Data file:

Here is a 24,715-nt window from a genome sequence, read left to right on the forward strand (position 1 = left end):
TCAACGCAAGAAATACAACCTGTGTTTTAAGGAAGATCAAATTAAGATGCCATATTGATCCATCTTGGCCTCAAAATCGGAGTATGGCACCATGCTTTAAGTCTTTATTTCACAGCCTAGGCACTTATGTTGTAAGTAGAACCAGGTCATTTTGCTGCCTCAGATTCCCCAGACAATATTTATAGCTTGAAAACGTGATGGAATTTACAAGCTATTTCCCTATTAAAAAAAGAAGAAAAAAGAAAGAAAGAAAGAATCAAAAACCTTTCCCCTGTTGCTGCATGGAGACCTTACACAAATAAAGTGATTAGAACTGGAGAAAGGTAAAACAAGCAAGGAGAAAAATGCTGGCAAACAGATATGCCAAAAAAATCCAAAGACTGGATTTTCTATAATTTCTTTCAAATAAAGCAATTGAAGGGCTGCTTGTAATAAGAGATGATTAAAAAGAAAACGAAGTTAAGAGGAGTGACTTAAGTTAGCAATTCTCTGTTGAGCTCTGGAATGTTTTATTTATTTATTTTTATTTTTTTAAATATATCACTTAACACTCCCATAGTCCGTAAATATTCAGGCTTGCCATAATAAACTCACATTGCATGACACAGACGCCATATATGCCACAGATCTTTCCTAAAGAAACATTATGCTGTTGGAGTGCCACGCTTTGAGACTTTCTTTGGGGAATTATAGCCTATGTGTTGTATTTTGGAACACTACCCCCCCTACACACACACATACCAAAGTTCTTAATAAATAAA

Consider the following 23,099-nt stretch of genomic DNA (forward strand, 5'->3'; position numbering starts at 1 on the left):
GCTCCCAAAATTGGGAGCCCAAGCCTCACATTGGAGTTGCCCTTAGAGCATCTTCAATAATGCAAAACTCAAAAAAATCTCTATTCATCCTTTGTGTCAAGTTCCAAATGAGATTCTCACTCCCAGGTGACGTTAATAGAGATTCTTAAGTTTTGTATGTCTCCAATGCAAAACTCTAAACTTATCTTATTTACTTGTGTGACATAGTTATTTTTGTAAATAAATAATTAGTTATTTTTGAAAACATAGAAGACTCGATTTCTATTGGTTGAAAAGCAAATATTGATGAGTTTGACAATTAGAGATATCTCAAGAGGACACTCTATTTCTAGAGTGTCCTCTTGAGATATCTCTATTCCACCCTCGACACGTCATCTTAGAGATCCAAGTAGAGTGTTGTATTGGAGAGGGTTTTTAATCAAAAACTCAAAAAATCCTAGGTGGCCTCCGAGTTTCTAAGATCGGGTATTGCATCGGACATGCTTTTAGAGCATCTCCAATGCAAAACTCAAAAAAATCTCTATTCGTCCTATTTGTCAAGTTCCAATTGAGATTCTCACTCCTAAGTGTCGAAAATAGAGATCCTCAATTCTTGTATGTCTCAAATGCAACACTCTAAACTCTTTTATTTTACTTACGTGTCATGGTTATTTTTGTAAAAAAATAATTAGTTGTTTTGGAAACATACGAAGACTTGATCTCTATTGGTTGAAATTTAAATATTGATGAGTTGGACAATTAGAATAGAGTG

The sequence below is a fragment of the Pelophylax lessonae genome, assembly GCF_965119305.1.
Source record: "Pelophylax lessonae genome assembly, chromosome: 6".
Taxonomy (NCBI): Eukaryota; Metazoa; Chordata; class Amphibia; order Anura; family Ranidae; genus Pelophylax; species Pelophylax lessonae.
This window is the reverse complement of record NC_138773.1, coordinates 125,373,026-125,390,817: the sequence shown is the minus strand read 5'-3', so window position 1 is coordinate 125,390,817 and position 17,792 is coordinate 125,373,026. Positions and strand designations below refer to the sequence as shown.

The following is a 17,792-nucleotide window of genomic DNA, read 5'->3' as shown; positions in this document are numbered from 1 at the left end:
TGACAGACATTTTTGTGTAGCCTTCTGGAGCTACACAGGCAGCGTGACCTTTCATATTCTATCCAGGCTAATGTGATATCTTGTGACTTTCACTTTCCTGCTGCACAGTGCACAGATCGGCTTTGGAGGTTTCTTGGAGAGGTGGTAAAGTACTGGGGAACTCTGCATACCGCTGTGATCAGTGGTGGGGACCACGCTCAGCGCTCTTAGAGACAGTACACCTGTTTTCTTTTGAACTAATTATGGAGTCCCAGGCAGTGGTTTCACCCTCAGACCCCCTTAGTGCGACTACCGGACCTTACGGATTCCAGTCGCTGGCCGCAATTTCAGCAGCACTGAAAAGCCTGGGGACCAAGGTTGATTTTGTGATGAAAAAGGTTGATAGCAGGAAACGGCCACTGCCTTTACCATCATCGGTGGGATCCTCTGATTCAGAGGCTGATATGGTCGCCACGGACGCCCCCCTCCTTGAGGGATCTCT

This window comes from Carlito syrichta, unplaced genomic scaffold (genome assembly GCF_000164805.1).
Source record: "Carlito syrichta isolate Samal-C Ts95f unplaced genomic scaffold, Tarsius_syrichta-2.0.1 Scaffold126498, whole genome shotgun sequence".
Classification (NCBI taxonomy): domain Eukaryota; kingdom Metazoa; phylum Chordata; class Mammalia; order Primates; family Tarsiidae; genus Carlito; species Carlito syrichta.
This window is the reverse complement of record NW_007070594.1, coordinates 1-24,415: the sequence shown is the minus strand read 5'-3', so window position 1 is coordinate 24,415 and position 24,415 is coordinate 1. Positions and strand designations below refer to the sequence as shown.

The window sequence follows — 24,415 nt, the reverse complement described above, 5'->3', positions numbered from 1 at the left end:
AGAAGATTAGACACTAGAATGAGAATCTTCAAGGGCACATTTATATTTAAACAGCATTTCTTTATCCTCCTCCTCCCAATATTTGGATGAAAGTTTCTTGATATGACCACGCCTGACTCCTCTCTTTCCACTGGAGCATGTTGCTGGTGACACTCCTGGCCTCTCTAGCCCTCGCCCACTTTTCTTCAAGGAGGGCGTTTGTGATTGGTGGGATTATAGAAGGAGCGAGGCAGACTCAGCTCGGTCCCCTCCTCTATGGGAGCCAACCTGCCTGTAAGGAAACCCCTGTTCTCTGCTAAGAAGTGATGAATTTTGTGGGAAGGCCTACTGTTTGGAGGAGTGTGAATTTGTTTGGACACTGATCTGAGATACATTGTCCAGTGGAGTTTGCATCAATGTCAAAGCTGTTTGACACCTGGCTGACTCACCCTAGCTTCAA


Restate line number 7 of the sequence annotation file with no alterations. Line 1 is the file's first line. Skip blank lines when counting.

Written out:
Taxonomy (NCBI): Eukaryota; Metazoa; Chordata; class Amphibia; order Anura; family Ranidae; genus Pelophylax; species Pelophylax lessonae.